A lot of it comes down to not wanting to take responsibility for outcomes. Well it shouldn't be that way, because life is so unfair, and I'm gonna do it anyway because its just wrong that ... well you can try to live your life in a dream like that, but in the real world that kind of stuff apparently ends in "splat" followed traditionally by declarations its everyone elses fault other than the guy who decided to end in "splat". Or rephrased, don't want to end up under the wheels of a truck or car, try not doing things that result in ending up under the wheels of a truck or car. Experimentally that works pretty well.

  • (Score: 2) by LoRdTAW on Wednesday September 03 2014, @06:25PM

    by LoRdTAW (3755) on Wednesday September 03 2014, @06:25PM (#89016) Journal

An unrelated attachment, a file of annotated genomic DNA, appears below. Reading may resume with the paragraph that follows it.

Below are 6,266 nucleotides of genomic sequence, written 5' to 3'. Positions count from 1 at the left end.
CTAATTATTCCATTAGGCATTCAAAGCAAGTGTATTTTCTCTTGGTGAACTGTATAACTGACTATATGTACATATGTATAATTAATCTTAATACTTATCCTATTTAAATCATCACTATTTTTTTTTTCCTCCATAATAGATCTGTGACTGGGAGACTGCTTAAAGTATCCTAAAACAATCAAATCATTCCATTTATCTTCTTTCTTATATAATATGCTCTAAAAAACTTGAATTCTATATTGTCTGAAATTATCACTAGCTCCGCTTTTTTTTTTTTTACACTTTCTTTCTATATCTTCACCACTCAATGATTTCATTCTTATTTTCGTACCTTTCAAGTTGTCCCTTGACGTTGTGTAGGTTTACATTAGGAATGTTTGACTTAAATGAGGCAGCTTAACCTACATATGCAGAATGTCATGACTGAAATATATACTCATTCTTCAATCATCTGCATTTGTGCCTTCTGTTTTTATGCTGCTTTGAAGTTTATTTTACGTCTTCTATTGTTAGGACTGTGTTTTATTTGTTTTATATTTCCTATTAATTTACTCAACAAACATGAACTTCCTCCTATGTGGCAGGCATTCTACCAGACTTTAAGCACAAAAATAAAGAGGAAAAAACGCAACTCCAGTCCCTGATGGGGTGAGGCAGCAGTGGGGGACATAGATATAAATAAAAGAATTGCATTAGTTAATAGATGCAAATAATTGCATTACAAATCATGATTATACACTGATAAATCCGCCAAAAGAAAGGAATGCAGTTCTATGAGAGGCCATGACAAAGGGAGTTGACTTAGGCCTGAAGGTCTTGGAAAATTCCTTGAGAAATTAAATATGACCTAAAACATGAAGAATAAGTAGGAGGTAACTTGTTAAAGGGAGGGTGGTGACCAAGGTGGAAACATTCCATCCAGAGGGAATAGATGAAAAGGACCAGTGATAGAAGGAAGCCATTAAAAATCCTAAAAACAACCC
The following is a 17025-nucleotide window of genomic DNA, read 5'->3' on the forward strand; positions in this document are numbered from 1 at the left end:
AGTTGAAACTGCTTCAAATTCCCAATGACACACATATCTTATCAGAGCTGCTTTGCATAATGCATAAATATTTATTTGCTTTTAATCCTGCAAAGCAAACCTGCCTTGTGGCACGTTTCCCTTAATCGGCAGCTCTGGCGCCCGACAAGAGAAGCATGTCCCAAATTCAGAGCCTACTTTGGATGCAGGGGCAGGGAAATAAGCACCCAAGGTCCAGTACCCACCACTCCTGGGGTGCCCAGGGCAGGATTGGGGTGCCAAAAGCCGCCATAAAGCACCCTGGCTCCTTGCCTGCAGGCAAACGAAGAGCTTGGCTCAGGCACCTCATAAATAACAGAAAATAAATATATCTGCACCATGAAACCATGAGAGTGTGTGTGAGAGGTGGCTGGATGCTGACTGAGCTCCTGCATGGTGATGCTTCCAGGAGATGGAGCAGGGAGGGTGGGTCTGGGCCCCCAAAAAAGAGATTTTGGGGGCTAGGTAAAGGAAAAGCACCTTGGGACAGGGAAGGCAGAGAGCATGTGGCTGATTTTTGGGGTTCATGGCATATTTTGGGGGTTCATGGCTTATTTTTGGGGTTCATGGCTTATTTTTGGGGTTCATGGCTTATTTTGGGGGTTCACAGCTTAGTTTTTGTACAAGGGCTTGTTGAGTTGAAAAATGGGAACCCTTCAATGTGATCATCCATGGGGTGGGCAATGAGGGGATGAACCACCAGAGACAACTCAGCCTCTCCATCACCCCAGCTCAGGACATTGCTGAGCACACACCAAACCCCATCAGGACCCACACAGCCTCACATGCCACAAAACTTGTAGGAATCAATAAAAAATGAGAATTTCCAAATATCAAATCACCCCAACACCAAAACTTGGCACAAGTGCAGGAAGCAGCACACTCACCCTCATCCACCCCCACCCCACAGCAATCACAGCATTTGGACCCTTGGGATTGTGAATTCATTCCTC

It appears you common sense is broken.

  • (Score: 3, Insightful) by iwoloschin on Wednesday September 03 2014, @03:54PM

    by iwoloschin (3863) on Wednesday September 03 2014, @03:54PM (#88957)

    Wait...so hitting a pedestrian a few feet from a crosswalk is not ok, but crossing a white line (aka the legal edge of the motor vehicle lane) and striking a cyclist is ok?

    You're making contradictory arguments and make no sense. Either it's a free-for-all or we all follow the rules. We can't just make rules up on a whim. Seriously, pick a side and stick to it, you can't argue both.

  • (Score: 0) by Anonymous Coward on Wednesday September 03 2014, @07:02PM

    by Anonymous Coward on Wednesday September 03 2014, @07:02PM (#89031)

    Welcome to geektard fantasy-land where you pick one narrow interpretation of reality that suits your personality, ignore any conflicting evidence and/or logic and then declare yourself the only sane person in the room. This kind of rationalization is epitomized in the Sheldon Cooper character on The Big Bang Theory.